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Is the NCAA Responsible for Football Traumatic Brain Injuries?

Football has always been a rough, high-contact sport, but that doesn’t mean the players deserve to suffer brutal, lifelong injuries. Although football has been associated with concussions and traumatic brain injuries for years, it’s only recently that we’ve begun to see the link between football and lasting brain trauma. As a result, more people are speaking out against the NCAA, or the National Collegiate Athletic Association for failing to protect athletes from serious brain injuries.

The History of NCAA & Brain Injuries

Over the years, the NCAA has faced several lawsuits due to their continued decision to prioritize profit and image over the safety of their athletes. Several coaches and assistant coaches have encouraged injured players to get back on the field, even though the symptoms of a major head injury are clear. As a result, long-term football players often suffer from various types of long-term brain damage.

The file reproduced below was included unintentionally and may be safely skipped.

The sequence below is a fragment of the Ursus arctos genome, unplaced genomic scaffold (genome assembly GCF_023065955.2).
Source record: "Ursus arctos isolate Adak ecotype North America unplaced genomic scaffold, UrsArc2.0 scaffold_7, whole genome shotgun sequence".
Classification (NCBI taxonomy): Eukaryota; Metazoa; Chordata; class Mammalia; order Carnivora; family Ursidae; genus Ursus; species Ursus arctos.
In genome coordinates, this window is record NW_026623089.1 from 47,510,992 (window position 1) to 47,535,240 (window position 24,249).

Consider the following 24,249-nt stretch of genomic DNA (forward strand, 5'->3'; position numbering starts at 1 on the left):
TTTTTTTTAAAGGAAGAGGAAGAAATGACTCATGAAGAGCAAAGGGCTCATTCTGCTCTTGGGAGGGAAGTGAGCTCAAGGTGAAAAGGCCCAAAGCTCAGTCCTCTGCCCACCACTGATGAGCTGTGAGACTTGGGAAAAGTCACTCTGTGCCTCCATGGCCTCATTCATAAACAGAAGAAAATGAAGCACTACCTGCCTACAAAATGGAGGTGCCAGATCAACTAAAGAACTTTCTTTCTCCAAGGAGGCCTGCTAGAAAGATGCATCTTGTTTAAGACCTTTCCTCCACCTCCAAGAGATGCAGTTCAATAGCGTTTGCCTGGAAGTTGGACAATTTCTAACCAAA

Football & Traumatic Brain Injuries

Research by the Boston University Center for the Study of Traumatic Encephalopathy revealed that 79% of all autopsied brains of former football players, and 96% of autopsied brains of former NFL players showed evidence of Chronic Traumatic Encephalopathy (CTE). This condition, CTE, is a degenerative disease that often causes depression, anxiety, problems with judgment, reasoning, impulse control, and aggression.

Other brain injuries associated with football players include:

  • Early-onset dementia
  • Alzheimer’s Disease
  • Lou Gehrig’s Disease (ALS)

Know Your Rights

If you suffered a brain injury while playing football under the NCAA, make sure you know your rights. The NCAA has a responsibility to its players, and if they knowingly endanger the men who play football, they could be liable for the resulting damage.

You may have a case if you sustained a major injury while playing football under the NCAA. Even if you did not sustain a singularly traumatic injury, ongoing and repeat injuries can also build up and cause lasting damage. If you experience unexplained mood swings, depression, difficulty with decisiveness and problem solving, frequent dizziness, or if you have been diagnosed with Alzheimer’s or another degenerative disease, you may have a case.

To discuss your case with our lawyers at Goodman Acker P.C.and ask about a free consultation.

Start Your Case Now

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